Frustrated kids can get me frustrated. Especially if it’s frustrated kids times 3, or if I haven’t slept much, or eaten recently, or had my morning coffee, or haven’t had a chance to put my contacts in for the day, or if I’m trying to do more than one thing at once. I simply prefer that my 1, 4 and 5 year old just not get frustrated. Is that too much to ask?
One of my favorite lines in my go-to homeschooling book by Lori Pickert is calm down so they can calm down. So true, obviously, but so hard. Of course they are going to get frustrated, but for me to calm down I’d have to work on sleeping and eating (and who really has time for that?!). So for today I’m going to share how I got them to calm down so I could calm down (or rather remain calm). They were so calm I had even had the time and energy to make myself a snack. See? Win-win.
It all started with some coloring around the picnic table in the backyard.
Juliette was upset for no other reason than the fact that she’s one, but soon after this picture Stephen was the one in tears. “I can’t draw real things like Eliana can. My drawings are no good!” Followed by some banging of the table and crayon throwing.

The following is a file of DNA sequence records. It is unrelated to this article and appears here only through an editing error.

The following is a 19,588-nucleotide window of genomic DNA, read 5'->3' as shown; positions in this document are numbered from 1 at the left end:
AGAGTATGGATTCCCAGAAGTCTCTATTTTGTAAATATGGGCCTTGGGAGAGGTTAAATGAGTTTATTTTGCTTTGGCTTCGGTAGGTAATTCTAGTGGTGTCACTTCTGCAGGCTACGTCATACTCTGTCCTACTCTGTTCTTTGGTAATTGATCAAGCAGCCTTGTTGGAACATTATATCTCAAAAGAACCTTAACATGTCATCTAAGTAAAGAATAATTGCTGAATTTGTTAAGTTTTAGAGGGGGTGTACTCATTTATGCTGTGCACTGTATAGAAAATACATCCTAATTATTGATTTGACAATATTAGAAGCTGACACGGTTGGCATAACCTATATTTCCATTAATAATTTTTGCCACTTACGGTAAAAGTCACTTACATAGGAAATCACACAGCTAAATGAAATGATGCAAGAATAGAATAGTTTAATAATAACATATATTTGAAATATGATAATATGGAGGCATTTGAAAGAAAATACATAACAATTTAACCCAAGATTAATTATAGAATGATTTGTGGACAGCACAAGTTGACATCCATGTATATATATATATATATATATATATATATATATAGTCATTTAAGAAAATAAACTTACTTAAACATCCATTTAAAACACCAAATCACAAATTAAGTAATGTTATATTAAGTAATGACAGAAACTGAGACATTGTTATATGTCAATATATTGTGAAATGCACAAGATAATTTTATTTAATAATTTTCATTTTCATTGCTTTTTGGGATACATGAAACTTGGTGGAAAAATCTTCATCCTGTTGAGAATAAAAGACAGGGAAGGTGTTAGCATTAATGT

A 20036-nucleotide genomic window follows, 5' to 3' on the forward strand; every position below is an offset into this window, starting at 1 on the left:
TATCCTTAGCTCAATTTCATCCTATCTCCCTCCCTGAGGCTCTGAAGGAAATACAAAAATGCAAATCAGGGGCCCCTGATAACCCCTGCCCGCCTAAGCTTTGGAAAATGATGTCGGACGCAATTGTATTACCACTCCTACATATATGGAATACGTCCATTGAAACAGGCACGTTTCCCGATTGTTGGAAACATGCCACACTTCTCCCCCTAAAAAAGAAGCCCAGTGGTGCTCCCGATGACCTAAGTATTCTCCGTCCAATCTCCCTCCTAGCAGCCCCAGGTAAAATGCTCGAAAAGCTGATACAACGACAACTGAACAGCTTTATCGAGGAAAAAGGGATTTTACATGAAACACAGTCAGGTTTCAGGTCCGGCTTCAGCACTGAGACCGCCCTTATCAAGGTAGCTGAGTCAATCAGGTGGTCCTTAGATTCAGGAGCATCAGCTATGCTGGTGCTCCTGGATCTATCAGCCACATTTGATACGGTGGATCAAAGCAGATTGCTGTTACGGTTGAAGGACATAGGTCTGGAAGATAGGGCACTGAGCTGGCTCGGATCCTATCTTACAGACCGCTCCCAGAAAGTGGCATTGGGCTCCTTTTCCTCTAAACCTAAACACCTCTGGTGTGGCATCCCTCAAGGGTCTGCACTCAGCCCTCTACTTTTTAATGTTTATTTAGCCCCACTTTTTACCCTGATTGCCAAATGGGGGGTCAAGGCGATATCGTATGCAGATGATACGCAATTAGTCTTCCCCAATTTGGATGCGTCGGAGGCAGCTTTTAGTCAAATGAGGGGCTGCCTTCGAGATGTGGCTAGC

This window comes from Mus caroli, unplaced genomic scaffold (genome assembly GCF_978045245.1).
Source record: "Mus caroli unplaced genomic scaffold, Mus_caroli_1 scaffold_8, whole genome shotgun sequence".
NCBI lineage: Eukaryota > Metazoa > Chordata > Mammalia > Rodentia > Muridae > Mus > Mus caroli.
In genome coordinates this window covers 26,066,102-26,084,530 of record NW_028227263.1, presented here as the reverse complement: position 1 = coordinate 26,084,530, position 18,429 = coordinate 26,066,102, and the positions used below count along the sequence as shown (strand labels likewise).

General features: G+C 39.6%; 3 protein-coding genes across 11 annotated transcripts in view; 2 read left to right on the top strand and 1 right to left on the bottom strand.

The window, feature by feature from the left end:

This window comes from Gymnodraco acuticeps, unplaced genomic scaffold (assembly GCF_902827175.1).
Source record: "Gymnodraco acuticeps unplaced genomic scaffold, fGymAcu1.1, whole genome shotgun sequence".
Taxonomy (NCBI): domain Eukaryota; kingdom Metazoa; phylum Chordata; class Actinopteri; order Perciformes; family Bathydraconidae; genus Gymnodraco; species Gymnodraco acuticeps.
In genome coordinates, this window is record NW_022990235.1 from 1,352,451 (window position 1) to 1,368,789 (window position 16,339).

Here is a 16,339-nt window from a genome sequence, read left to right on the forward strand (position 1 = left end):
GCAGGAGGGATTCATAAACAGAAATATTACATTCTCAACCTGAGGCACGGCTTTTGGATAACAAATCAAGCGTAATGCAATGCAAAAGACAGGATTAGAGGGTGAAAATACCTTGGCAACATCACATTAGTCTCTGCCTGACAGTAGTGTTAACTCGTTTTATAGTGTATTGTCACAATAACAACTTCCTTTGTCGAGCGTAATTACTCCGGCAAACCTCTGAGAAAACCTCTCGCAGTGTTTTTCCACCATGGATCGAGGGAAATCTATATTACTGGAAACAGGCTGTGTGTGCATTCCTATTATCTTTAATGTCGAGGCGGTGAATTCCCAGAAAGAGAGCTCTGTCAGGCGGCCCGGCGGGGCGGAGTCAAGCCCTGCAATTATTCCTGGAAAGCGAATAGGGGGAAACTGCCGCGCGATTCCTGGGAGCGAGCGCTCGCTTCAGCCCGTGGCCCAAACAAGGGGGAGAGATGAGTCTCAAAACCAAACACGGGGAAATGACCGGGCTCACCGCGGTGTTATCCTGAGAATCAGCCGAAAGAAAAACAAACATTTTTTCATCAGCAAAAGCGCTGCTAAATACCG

I was still calm and was able to remember the Picasso book we just got a yard sale for a buck. I quickly left the scene of the angry boy and his onlooking sisters to grab the book (and to take a deep breath). When I returned I explained Picasso and abstract art and how not all art looks like pictures we take with the camera. The kids were immediately interested. Their interest grew when they took the book from me and found the naked abstract art, but that blew over quickly enough.
They were inspired. It didn’t have to be perfect and they loved the freedom in that. Of course it never has to be perfect, but that’s an ongoing lesson at Our UnSchoolhouse.